Health Targets - Quarter 1 resultsback to Health Targets
We have the six-hour target in our sight
We have done better since then – now up to 74 per cent - but we still have a long way to go to achieve the 95 per cent target by 30 June next year.
It is clear that we need a staged and sustainable approach involving a whole of hospital response.
We now have a real time report running in the department, with six-hour target screens constantly updating. These raise the profile of the target and spark conversation and actions among staff.
This is what we do know about Waikato Hospital’s emergency department:
Alternatively, think of a patient’s journey through our hospital as a busy road. Too much braking, slow driving and people stopping for even just a few seconds creates a ripple effect that moves backwards through traffic, grinding everything to a halt for kilometres.
Emergency departments provide acute health care so the timeliness of treatment delivery (and any time spent waiting) is important for patients.
Long stays and overcrowding in the Emergency Department can obviously affect patients and the speed with which they get care and start the process of healing. Neither is it a good and safe environment for our staff to work in.
Waikato Hospital is a big place and a complex system, to improve, and to eliminate waste takes time if it is to be done well.
While not all change is improvement, we cannot expect improvement if we do not change what we are doing.
Everyone who works at Waikato Hospital – from doctors and nurses, to attendants, cleaners, administration staff and duty managers – all play a part in achieving this 95 per cent target. Emergency Department staff cannot do it by themselves. We accept the six-hour target is a good thing so long as the focus remains on the patient, and you have our commitment that it will.
Dr Grant Howard
Outstanding surgery results for Waikato
Waikato DHB improved access to elective surgery in quarter one achieving a result of 113 per cent.
We are justifiably proud of the improvement in the amount of elective surgery we performed in the last year.
We made more use of the private sector on our behalf and the effort and thought put in by all involved staff was impressive.
But that’s only half the story.
There will no doubt be many people who are still waiting for surgery who read these results and find them cold comfort. We hear from them often, and we also hear that the public system is not coping, and that “going private” is the only option if you want what you need, right now. We are listening.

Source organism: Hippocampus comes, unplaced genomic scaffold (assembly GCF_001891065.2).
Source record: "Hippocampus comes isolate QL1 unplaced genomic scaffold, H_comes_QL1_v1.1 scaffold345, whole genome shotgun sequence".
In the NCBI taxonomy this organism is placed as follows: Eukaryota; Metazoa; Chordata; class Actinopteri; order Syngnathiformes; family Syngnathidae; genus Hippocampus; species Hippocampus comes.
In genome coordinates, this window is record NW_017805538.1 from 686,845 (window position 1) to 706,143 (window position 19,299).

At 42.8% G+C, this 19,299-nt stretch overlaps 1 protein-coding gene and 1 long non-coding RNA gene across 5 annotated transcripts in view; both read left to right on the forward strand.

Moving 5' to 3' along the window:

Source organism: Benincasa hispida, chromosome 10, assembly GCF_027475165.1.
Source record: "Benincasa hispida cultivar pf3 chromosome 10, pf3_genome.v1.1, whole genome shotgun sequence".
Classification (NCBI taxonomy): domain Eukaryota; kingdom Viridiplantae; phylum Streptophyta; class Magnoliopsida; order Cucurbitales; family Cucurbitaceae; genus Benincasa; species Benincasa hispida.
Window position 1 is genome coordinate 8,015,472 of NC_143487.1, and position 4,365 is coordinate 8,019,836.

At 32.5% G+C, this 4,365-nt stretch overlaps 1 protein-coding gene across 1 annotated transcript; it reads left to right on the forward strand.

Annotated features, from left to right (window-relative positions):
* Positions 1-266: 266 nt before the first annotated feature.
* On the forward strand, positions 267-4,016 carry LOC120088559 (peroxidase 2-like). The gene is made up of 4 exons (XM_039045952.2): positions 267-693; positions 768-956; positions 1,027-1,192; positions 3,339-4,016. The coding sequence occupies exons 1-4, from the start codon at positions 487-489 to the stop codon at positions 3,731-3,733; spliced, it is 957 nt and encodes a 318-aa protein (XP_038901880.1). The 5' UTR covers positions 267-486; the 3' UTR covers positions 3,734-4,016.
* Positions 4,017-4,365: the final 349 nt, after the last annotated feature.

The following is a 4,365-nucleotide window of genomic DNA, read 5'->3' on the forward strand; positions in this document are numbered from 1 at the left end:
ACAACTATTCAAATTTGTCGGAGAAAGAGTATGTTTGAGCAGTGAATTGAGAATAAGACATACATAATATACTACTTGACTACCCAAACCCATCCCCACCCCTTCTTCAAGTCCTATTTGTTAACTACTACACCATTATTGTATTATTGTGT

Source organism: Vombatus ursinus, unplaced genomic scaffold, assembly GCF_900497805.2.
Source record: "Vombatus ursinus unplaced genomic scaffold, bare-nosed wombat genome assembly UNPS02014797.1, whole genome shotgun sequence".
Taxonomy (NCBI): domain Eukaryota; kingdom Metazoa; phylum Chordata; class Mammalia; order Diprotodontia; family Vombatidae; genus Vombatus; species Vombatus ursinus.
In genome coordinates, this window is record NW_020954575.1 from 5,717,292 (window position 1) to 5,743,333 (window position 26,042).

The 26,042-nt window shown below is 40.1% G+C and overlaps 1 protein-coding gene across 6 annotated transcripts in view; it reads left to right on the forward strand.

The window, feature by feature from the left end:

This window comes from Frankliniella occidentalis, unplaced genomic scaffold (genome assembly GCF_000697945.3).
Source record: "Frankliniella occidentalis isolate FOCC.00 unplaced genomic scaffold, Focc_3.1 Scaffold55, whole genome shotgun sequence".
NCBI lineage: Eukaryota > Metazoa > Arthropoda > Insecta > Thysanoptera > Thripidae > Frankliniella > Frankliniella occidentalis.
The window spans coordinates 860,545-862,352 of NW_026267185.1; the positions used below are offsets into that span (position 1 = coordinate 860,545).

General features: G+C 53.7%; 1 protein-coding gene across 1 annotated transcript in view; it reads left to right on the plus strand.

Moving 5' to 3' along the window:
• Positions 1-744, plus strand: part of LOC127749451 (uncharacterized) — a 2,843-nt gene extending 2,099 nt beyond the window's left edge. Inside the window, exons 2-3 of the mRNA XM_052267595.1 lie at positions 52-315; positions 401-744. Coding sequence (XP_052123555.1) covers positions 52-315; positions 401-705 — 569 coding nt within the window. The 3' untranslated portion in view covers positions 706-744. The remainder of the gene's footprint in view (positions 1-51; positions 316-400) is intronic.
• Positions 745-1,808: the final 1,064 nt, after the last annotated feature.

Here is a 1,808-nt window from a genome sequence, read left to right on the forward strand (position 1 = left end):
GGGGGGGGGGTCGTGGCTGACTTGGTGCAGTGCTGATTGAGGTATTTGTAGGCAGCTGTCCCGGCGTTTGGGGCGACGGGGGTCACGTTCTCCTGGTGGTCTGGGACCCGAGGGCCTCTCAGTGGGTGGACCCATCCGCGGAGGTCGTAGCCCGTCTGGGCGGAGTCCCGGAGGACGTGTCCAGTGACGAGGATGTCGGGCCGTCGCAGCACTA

Waikato Hospital is committed to providing a level and quality of service we can all be proud of and which meets the essential demands of the area.
A service we can trust ourselves and our family to.
Recently the mother of a 21-year-old told us how her GP said Waikato Hospital had long waiting lists for surgeries.
Her son needed a benign tumour removed which would cost her $3000-$4000 in a private facility.
Within three months he had completed all his clinic appointments and had day surgery at Waikato Hospital in the public sector where one of the country’s top plastic surgeons removed his tumour.
So while we are entitled to feel good about our performance, we do so with a sense of determination that we can do better.
Immunisation target hits the road
Between November 2008 and June 2009, the Mobile Immunisation Service delivered 1100 immunisations to under six-year-olds in their homes or on the mobile immunisation van.
The team delivers 190 child immunisations per month. All clients have their immunisation status updated and notified to the GP within 48 hours of delivery.
Waiting times for cancer treatment
Better help for smokers to quit
Diabetes and cardiovascular services
Good results require doctors and nurses to reach an increased proportion of people at risk of diabetes and cardiovascular disease and then provide good quality follow-up.
The best performing DHBs, like Waikato, appear to have good quality primary care and good integration between primary care and hospital-based diabetes services. Diabetes management is one of the most challenging indicators of quality of care for people with diabetes.
The top DHBs in this period are doing very well by any international standard, and the remaining DHBs need to work with PHOs and other diabetes services to improve their results.